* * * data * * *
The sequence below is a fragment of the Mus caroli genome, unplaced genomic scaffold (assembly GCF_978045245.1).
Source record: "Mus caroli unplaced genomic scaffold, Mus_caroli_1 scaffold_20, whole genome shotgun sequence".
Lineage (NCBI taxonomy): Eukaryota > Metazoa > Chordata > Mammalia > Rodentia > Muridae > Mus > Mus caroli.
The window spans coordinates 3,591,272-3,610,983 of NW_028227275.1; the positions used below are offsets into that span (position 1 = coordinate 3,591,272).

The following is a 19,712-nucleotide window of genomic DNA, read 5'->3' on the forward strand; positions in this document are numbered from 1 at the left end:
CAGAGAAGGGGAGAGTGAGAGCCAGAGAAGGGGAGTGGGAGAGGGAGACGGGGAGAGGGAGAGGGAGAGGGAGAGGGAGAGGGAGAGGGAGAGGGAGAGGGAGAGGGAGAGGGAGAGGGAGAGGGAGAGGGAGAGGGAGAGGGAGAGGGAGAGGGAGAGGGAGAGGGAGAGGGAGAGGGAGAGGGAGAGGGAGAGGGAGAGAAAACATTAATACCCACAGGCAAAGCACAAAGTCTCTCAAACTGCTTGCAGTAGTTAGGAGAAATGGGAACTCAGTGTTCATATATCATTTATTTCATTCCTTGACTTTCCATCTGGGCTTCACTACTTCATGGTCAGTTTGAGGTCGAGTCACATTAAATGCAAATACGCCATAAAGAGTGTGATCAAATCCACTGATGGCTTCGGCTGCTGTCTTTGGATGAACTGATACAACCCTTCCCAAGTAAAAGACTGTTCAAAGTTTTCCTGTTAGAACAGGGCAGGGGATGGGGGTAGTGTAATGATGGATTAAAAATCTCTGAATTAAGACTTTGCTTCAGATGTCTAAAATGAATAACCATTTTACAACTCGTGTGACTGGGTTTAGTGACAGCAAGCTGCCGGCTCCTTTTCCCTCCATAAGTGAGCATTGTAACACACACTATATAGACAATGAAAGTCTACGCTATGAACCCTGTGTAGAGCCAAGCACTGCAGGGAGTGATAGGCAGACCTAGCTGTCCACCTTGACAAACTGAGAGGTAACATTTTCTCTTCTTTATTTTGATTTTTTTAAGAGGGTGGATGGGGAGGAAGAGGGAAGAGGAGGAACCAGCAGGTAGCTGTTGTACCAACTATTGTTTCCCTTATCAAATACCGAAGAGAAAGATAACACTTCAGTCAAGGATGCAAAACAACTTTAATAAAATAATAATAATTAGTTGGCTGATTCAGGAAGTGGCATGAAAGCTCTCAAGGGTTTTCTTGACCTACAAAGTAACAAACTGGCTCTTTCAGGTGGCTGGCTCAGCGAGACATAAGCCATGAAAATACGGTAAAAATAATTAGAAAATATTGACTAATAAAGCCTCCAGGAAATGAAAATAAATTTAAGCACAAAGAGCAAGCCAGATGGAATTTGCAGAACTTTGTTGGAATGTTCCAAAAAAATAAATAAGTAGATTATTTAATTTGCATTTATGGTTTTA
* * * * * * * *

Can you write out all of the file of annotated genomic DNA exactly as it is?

The sequence below is a fragment of the Mus caroli genome, unplaced genomic scaffold (assembly GCF_978045245.1).
Source record: "Mus caroli unplaced genomic scaffold, Mus_caroli_1 scaffold_20, whole genome shotgun sequence".
Lineage (NCBI taxonomy): Eukaryota > Metazoa > Chordata > Mammalia > Rodentia > Muridae > Mus > Mus caroli.
The window spans coordinates 3,591,272-3,610,983 of NW_028227275.1; the positions used below are offsets into that span (position 1 = coordinate 3,591,272).

The following is a 19,712-nucleotide window of genomic DNA, read 5'->3' on the forward strand; positions in this document are numbered from 1 at the left end:
CAGAGAAGGGGAGAGTGAGAGCCAGAGAAGGGGAGTGGGAGAGGGAGACGGGGAGAGGGAGAGGGAGAGGGAGAGGGAGAGGGAGAGGGAGAGGGAGAGGGAGAGGGAGAGGGAGAGGGAGAGGGAGAGGGAGAGGGAGAGGGAGAGGGAGAGGGAGAGGGAGAGGGAGAGGGAGAGGGAGAGGGAGAGGGAGAGGGAGAGAAAACATTAATACCCACAGGCAAAGCACAAAGTCTCTCAAACTGCTTGCAGTAGTTAGGAGAAATGGGAACTCAGTGTTCATATATCATTTATTTCATTCCTTGACTTTCCATCTGGGCTTCACTACTTCATGGTCAGTTTGAGGTCGAGTCACATTAAATGCAAATACGCCATAAAGAGTGTGATCAAATCCACTGATGGCTTCGGCTGCTGTCTTTGGATGAACTGATACAACCCTTCCCAAGTAAAAGACTGTTCAAAGTTTTCCTGTTAGAACAGGGCAGGGGATGGGGGTAGTGTAATGATGGATTAAAAATCTCTGAATTAAGACTTTGCTTCAGATGTCTAAAATGAATAACCATTTTACAACTCGTGTGACTGGGTTTAGTGACAGCAAGCTGCCGGCTCCTTTTCCCTCCATAAGTGAGCATTGTAACACACACTATATAGACAATGAAAGTCTACGCTATGAACCCTGTGTAGAGCCAAGCACTGCAGGGAGTGATAGGCAGACCTAGCTGTCCACCTTGACAAACTGAGAGGTAACATTTTCTCTTCTTTATTTTGATTTTTTTAAGAGGGTGGATGGGGAGGAAGAGGGAAGAGGAGGAACCAGCAGGTAGCTGTTGTACCAACTATTGTTTCCCTTATCAAATACCGAAGAGAAAGATAACACTTCAGTCAAGGATGCAAAACAACTTTAATAAAATAATAATAATTAGTTGGCTGATTCAGGAAGTGGCATGAAAGCTCTCAAGGGTTTTCTTGACCTACAAAGTAACAAACTGGCTCTTTCAGGTGGCTGGCTCAGCGAGACATAAGCCATGAAAATACGGTAAAAATAATTAGAAAATATTGACTAATAAAGCCTCCAGGAAATGAAAATAAATTTAAGCACAAAGAGCAAGCCAGATGGAATTTGCAGAACTTTGTTGGAATGTTCCAAAAAAATAAATAAGTAGATTATTTAATTTGCATTTATGGTTTTA